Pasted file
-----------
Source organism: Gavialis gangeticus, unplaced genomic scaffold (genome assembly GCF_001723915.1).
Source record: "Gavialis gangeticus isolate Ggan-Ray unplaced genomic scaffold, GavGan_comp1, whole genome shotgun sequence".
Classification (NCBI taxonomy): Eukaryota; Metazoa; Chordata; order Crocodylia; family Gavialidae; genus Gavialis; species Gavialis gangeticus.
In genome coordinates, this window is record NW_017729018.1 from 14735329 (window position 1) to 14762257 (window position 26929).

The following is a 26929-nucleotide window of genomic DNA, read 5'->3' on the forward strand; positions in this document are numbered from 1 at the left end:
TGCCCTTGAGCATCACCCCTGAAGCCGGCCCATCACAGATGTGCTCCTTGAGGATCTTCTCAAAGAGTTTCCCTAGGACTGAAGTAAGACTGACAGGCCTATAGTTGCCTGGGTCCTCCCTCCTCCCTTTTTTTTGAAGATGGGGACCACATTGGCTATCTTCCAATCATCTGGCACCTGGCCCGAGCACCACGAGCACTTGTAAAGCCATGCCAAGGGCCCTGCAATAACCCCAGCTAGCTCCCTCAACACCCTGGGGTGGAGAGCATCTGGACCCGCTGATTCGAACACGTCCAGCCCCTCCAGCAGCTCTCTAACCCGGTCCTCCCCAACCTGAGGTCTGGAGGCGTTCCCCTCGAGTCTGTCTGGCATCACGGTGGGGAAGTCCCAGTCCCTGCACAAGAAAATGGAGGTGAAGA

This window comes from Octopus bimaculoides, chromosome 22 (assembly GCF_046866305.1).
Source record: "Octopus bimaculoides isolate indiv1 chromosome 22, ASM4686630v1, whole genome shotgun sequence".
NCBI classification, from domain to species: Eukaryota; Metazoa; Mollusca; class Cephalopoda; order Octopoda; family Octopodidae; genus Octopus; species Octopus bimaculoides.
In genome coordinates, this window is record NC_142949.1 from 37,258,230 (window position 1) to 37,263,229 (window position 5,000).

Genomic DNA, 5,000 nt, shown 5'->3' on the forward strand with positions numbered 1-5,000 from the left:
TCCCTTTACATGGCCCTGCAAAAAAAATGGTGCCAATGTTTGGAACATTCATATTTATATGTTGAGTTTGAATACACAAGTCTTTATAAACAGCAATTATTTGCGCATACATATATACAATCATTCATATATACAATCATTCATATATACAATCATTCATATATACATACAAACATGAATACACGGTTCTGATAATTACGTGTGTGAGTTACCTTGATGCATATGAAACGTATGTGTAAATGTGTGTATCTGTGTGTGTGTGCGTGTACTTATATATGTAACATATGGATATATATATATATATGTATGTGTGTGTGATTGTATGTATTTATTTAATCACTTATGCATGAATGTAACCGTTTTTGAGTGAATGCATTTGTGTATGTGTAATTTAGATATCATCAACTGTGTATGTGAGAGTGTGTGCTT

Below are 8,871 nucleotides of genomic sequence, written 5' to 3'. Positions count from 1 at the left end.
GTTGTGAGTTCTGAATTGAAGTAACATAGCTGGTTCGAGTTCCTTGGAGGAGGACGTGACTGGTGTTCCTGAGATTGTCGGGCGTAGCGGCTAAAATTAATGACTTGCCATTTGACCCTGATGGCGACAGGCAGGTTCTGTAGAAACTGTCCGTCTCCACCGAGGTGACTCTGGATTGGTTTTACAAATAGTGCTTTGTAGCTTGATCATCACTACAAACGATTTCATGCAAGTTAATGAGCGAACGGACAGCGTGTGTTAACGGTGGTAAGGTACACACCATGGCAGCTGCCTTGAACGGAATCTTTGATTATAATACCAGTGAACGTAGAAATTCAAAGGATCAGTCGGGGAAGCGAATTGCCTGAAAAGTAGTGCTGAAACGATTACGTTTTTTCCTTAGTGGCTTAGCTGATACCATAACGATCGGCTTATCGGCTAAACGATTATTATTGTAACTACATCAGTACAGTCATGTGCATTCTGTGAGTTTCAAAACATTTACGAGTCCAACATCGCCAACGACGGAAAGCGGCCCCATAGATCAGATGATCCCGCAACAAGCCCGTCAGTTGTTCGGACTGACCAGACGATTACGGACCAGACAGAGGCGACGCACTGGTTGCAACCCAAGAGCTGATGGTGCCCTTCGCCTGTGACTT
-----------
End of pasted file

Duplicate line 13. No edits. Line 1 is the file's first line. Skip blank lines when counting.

Below are 8,871 nucleotides of genomic sequence, written 5' to 3'. Positions count from 1 at the left end.